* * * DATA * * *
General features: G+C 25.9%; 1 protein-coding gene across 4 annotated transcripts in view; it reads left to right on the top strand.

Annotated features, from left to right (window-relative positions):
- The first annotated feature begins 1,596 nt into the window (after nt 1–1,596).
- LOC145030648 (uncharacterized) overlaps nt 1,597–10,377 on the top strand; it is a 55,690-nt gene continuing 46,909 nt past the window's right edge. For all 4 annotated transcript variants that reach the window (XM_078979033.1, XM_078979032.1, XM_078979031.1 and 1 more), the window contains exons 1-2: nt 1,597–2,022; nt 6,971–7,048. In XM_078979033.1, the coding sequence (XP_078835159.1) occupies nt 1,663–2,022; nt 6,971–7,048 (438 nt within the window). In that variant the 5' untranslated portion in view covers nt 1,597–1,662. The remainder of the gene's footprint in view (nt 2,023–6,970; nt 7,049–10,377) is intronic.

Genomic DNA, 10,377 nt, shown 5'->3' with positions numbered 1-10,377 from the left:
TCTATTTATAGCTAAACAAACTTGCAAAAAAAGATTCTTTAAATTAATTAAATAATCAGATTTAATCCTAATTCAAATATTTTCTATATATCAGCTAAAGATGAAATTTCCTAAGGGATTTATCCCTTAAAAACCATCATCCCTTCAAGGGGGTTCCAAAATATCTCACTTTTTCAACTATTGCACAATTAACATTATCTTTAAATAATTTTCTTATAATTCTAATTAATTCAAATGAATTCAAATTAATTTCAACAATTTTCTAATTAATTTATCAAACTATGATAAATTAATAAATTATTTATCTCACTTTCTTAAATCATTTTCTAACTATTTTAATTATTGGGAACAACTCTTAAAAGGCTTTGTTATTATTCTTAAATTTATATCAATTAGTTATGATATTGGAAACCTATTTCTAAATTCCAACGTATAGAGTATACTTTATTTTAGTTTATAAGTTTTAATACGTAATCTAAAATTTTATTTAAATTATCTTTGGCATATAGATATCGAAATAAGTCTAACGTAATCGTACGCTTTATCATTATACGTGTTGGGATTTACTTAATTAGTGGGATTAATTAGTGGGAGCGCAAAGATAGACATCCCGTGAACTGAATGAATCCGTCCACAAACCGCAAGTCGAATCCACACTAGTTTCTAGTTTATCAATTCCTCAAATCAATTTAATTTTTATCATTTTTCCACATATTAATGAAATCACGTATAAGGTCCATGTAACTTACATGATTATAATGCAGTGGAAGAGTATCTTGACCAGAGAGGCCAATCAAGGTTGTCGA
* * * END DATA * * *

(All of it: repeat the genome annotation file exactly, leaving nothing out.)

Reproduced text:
General features: G+C 25.9%; 1 protein-coding gene across 4 annotated transcripts in view; it reads left to right on the top strand.

Annotated features, from left to right (window-relative positions):
- The first annotated feature begins 1,596 nt into the window (after nt 1–1,596).
- LOC145030648 (uncharacterized) overlaps nt 1,597–10,377 on the top strand; it is a 55,690-nt gene continuing 46,909 nt past the window's right edge. For all 4 annotated transcript variants that reach the window (XM_078979033.1, XM_078979032.1, XM_078979031.1 and 1 more), the window contains exons 1-2: nt 1,597–2,022; nt 6,971–7,048. In XM_078979033.1, the coding sequence (XP_078835159.1) occupies nt 1,663–2,022; nt 6,971–7,048 (438 nt within the window). In that variant the 5' untranslated portion in view covers nt 1,597–1,662. The remainder of the gene's footprint in view (nt 2,023–6,970; nt 7,049–10,377) is intronic.

Genomic DNA, 10,377 nt, shown 5'->3' with positions numbered 1-10,377 from the left:
TCTATTTATAGCTAAACAAACTTGCAAAAAAAGATTCTTTAAATTAATTAAATAATCAGATTTAATCCTAATTCAAATATTTTCTATATATCAGCTAAAGATGAAATTTCCTAAGGGATTTATCCCTTAAAAACCATCATCCCTTCAAGGGGGTTCCAAAATATCTCACTTTTTCAACTATTGCACAATTAACATTATCTTTAAATAATTTTCTTATAATTCTAATTAATTCAAATGAATTCAAATTAATTTCAACAATTTTCTAATTAATTTATCAAACTATGATAAATTAATAAATTATTTATCTCACTTTCTTAAATCATTTTCTAACTATTTTAATTATTGGGAACAACTCTTAAAAGGCTTTGTTATTATTCTTAAATTTATATCAATTAGTTATGATATTGGAAACCTATTTCTAAATTCCAACGTATAGAGTATACTTTATTTTAGTTTATAAGTTTTAATACGTAATCTAAAATTTTATTTAAATTATCTTTGGCATATAGATATCGAAATAAGTCTAACGTAATCGTACGCTTTATCATTATACGTGTTGGGATTTACTTAATTAGTGGGATTAATTAGTGGGAGCGCAAAGATAGACATCCCGTGAACTGAATGAATCCGTCCACAAACCGCAAGTCGAATCCACACTAGTTTCTAGTTTATCAATTCCTCAAATCAATTTAATTTTTATCATTTTTCCACATATTAATGAAATCACGTATAAGGTCCATGTAACTTACATGATTATAATGCAGTGGAAGAGTATCTTGACCAGAGAGGCCAATCAAGGTTGTCGA